"The Big Clock" **** (out of ****)
Time is running out for Ray Milland in "The Big Clock" (1948).
"The Big Clock", directed by John Farrow with a cast including Ray Milland, Charles Laughton and Maureen O' Sullivan, is not a very well remembered noir picture, released by Paramount, but it sure is a lot of fun to watch and worthy of the public's attention.
Based on a novel written by Kenneth Fearing, "The Big Clock" tells the story of an editor, George Stroud (Milland), who works for Janoth Publishing on a crime magazine entitled "Crimeways". "Crimeways", in the past, has managed to solve murders before the police do. Stroud has created a system in which he and his researchers follow "irrelevant" clues, the clues the police don't bother to investigate.
George is a happily married man. He and his wife, Georgette (O' Sullivan), along with their son (B.G. Norman) are about to go on a long overdue honeymoon. When George and Georgette were first married, George's boss, Earl Janoth (Laughton), called the couple on their honeymoon, informing George he wanted him to be the editor of "Crimeway" and his presence was needed immediately. That was seven years ago.
Will George and Georgette finally get their honeymoon? Not if Janoth has anything to say about it. Janoth, a married man as well, was spotted at the apartment of his mistress, Pauline (Rita Johnson), where that very night, in a fit of rage Janoth killed her. In order to protect himself, Janoth wants George to find the man who spotted him and blame the murder on the mysterious individual. The problem? George was the man who spotted Janoth. What will George do when all the clues to the murder will lead to him?
"The Big Clock" is an exciting genre exercise. What sets the movie apart is the fine cast and good script, written by Jonathan Latimer, which creates a labyrinth of intrigue and does so with lighthearted humor.
Like several other noir movies, the story of "The Big Clock" is told in flashback. When the movie opens it is late at night, we are in he lobby of the Janoth building, when we see George hiding from a security guard, as George races to the top of the building, in the control room of the big clock, the largest clock ever built, it is able to tell you the time of any place in the world, through a voice-over, we hear George inform the audience how different life was for him only 36 hours ago. What happened? How did George find himself in this predicament, fearing for his life, with a murder charge hanging over his head.
Pauline and George spent a night drinking together after George threatens to quit his job if Janoth doesn't allow him time off to have a honeymoon and Pauline and Janoth are on the outs, with a break-up expected. Pauline happens to spot George at the office and believes she and George may be able to blackmail Janoth, if it is revealed he has a mistress. At the end of the night, George takes Pauline home and that is when he spots Janoth getting off an elevator walking into Pauline's apartment.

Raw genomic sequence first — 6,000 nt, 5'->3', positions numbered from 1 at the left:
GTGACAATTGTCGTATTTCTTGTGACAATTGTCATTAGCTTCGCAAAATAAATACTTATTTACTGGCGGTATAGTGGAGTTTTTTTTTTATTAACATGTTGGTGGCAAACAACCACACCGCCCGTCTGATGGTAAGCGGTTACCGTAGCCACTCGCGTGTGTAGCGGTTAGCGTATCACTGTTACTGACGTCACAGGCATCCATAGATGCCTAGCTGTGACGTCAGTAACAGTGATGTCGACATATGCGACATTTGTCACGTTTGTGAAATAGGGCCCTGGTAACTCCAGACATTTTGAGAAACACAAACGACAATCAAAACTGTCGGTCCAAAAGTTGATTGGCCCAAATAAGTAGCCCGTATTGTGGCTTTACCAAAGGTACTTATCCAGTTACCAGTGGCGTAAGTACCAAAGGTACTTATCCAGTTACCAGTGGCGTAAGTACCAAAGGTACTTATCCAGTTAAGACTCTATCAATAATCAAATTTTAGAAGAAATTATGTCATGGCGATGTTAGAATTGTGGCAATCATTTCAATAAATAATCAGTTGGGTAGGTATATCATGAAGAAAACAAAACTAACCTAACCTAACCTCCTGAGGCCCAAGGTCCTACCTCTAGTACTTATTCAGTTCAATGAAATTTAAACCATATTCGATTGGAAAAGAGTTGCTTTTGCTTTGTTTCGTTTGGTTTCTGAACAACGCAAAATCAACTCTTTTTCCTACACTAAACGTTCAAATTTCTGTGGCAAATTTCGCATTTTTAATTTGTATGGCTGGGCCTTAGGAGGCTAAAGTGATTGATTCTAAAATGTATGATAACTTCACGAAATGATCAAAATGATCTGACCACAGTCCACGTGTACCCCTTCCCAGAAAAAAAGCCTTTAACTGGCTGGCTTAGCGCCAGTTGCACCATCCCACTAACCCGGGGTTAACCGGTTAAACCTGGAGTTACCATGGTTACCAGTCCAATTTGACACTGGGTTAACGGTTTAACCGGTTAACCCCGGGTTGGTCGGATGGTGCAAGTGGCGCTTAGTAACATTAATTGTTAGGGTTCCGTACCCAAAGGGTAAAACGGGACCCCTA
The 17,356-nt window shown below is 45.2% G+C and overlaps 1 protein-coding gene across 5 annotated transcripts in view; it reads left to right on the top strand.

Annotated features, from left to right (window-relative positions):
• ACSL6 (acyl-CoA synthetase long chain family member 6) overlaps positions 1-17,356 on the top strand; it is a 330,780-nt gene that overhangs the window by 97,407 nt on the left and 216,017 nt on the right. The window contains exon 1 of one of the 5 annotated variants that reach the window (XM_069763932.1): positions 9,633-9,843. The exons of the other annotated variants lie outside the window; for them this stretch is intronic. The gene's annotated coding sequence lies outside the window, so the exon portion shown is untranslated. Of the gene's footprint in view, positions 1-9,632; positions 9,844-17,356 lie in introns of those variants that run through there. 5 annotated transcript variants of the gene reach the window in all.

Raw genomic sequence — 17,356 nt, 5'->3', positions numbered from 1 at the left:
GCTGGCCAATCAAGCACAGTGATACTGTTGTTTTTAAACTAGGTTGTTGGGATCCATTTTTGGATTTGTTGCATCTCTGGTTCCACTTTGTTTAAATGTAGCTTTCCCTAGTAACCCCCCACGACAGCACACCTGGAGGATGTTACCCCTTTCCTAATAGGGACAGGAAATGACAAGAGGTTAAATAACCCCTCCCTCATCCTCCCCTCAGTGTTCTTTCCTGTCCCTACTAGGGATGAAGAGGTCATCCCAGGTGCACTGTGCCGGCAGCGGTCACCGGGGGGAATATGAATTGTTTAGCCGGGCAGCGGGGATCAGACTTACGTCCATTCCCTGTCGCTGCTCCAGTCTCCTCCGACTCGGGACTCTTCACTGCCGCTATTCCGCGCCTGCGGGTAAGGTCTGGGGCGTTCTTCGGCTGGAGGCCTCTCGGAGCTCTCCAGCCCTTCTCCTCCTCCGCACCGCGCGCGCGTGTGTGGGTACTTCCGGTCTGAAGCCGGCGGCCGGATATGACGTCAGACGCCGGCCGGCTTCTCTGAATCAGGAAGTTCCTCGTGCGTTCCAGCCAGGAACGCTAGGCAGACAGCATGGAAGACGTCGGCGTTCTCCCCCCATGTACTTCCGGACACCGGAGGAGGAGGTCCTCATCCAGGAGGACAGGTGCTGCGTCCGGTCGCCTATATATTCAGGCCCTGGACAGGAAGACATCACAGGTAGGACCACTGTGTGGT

As George's staff of researchers hunt down the mysterious stranger who may have killed Pauline, George must come up with a way to expose Janoth, but, do so in a way he brings attention to himself and allows the evidence to naturally lead to Janoth. But, how can it, when George was seen in public with Pauline.
Playing Janoth, Charles Laughton is a man who knows he is important. Janoth has no problem throwing his weight around, intimidating employees, testing their loyalty. At the same time there is something subtly humorous in Laughton's performance. The conceited air which Laughton carries himself with a constant brushing of his mustache.
Milland plays George as one might expect. He is smart, quick on his feet, but trapped. Milland was one of those actors that could walk that fine line and be both wryly comical and serious. Milland has some comical moments, especially when he has been drinking and searches the city for a green clock, but, he does make the audience believe he is a man on the run and the audience eagerly awaits, trying to figure out how this mystery will end.
Additional comic touches are presented by Elsa Lanchester, as a painter who believes a great deal in herself and her talent, even if the public hasn't discovered her yet. One of her painting was discovered being carried by the mysterious man that was with Pauline.
But it is not all fun and games in "The Big Clock". Director, John Farrow, does all the things we expect a noir movie to do. Characters walk in shadows, there is suspense, murder and an innocent man on the run, trying to clear his name. The movie does a lot with lighting, usually keeping George in the dark.
Farrow may not be very well remembered today but he was nominated once for a best director Academy Award for the war movie, "Wake Island" (1942) and did direct Robert Mitchum in the decent noir movie, "Where Danger Lives" (1950) but for me, "The Big Clock" is Farrow's best movie. In one respect the movie resembles an Alfred Hitchcock movie, in the way it injects humor into its story of a man wrongly accused.
However I have a feeling the humor in the movie is what has kept it from finding a larger audience and being revered as a classic noir story. Some may be put off by the humor and not take the movie serious. Noir, some will say, should not have humor. "The Big Clock" is not laugh out loud funny but I appreciate the script writer saw comedic possibilities in this story and decided to give the characters a sense of humor.
"The Big Clock" is a very good piece of Hollywood escapism. An intriguing story with good performances by a talented cast. "The Big Clock" deserves a second chance and in some cases a first chance.